Can Google speed the growth of smart thermostats?
During the recent smart grid frenzy, smart thermostats (also known as programmable communicating thermostats or PCTs) developed in popularity alongside announcements of ambitious smart meter rollouts and demand response (DR) programs. Smart thermostats utilize integrated technologies that surpass the basic sensing and control functions of traditional thermostats, ranging from remote reading and control to fully automated control systems that balance learned user habits with utility demand-side management. In some cases, the smart thermostat is part of an integrated home automation system that includes other devices such as smart lighting, plugs, entertainment, and security systems.
Unlike products and solutions that are directly integrated by government-sponsored utility smart grid programs, smart thermostats have remained largely in the commercial sphere, where uptake relies on individual energy-efficiency awareness and cost savings as purchasing incentives, resulting in a struggle to gain traction, according to Navigant Research, especially given a much higher perceived average cost compared to that for basic programmable thermostats.
Google’s $3.2 billion cash purchase of smart thermostat manufacturer Nest Labs by Google indicate that growth is likely to accelerate. In fact, Navigant Research predicts worldwide revenue from smart thermostats will grow from $86 million in 2013 to almost $1.4 billion in 2020.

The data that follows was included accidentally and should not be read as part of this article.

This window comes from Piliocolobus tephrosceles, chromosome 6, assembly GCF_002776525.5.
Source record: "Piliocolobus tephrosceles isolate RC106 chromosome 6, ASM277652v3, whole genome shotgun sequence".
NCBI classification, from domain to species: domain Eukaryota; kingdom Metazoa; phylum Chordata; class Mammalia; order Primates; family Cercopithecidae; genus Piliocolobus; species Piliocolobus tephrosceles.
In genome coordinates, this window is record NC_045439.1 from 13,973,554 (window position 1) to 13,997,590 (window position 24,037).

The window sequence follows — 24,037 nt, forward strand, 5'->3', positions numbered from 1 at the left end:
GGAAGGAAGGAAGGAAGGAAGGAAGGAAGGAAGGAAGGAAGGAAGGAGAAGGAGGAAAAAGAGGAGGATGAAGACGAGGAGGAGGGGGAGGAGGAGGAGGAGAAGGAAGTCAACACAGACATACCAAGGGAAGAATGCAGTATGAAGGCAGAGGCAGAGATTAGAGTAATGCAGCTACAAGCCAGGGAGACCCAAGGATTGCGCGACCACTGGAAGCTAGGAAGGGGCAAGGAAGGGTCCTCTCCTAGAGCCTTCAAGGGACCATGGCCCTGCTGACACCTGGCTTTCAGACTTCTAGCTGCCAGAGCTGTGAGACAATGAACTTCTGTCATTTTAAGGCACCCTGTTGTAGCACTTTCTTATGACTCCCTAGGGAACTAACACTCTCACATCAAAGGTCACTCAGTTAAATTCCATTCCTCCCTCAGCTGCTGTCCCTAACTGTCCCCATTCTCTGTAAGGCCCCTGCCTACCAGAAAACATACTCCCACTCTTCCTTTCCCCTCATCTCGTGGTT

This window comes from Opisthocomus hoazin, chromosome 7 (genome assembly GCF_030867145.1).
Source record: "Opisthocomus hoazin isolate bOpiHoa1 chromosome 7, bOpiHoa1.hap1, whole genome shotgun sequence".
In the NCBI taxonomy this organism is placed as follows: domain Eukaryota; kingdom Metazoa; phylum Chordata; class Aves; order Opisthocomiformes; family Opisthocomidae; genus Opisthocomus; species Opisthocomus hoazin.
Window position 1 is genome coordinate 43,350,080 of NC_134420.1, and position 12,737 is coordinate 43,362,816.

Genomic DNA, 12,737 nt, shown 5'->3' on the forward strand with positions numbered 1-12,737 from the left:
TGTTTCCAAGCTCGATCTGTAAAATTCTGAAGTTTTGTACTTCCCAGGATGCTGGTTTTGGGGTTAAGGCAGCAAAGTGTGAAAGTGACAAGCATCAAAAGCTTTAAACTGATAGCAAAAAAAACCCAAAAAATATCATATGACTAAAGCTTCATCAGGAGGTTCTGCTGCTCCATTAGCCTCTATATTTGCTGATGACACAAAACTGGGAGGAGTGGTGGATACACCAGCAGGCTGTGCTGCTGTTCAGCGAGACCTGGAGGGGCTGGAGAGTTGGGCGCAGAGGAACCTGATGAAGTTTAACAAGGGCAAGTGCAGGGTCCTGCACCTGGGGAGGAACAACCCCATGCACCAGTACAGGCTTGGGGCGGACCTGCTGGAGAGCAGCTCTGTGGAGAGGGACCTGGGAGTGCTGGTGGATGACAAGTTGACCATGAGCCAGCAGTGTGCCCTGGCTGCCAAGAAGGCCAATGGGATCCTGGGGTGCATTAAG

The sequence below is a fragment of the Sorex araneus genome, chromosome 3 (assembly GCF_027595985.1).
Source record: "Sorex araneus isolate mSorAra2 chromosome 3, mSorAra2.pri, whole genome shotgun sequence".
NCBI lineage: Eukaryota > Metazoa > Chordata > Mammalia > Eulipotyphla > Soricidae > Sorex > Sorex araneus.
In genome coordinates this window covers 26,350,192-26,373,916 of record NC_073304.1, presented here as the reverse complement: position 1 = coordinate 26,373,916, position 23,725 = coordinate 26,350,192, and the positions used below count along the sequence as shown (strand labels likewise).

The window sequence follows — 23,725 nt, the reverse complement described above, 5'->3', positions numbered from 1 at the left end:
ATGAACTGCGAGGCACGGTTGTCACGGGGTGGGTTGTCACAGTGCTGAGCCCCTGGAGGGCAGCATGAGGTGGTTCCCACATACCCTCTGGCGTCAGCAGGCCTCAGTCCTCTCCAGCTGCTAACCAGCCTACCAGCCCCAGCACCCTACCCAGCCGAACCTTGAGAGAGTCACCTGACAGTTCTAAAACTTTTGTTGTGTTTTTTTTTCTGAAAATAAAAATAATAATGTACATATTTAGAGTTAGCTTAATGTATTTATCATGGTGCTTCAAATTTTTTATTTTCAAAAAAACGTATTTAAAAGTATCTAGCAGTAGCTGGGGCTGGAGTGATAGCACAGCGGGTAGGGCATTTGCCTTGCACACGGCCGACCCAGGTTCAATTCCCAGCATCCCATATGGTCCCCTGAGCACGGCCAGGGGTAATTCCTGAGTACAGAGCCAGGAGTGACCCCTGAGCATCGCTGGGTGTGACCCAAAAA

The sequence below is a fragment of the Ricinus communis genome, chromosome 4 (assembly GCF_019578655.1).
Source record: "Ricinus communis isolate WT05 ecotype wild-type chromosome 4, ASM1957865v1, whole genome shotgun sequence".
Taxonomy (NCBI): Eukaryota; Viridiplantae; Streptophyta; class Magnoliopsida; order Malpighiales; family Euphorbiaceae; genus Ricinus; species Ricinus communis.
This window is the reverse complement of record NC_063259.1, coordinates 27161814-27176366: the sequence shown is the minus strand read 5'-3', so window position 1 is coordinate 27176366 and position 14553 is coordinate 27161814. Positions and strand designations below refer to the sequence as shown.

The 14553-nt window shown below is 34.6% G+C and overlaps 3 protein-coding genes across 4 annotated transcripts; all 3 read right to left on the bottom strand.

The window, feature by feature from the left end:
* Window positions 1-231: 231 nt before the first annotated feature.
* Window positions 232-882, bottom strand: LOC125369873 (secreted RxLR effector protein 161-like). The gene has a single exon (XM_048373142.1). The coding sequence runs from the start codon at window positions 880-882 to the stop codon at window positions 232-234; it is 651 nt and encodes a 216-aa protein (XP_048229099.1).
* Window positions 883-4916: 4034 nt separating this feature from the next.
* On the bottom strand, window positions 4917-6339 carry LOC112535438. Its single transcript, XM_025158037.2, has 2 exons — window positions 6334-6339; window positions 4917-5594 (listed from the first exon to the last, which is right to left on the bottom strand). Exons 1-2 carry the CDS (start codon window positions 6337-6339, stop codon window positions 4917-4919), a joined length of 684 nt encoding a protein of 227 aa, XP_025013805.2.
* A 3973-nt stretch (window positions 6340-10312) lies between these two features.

“Large retailers, including Lowe’s and The Home Depot in the United States and B&Q in Europe, have begun selling smart thermostats, signaling that sales of these devices could grow in coming years,” said Bob Lockhart, research director with Navigant Research. “It remains to be seen, though, whether marketing efforts on behalf of these retailers will raise the interest of a large pool of customers who are not already planning to replace an existing thermostat.”
Utilities are still cautious about investing in programs and tools that provide incentives for consumers to regulate their energy use. Likewise, vendors have struggled to produce user-friendly solutions with proof of substantial cost savings that will motivate customers outside of the energy-conscious segment. However, the combined factors of increased energy awareness, rising interest in home automation and security tools, and more user-friendly solutions have led to an uptick in shipments for smart thermostats and have revived a sense of optimism and excitement on behalf of vendors and stakeholders, Navigant contends.
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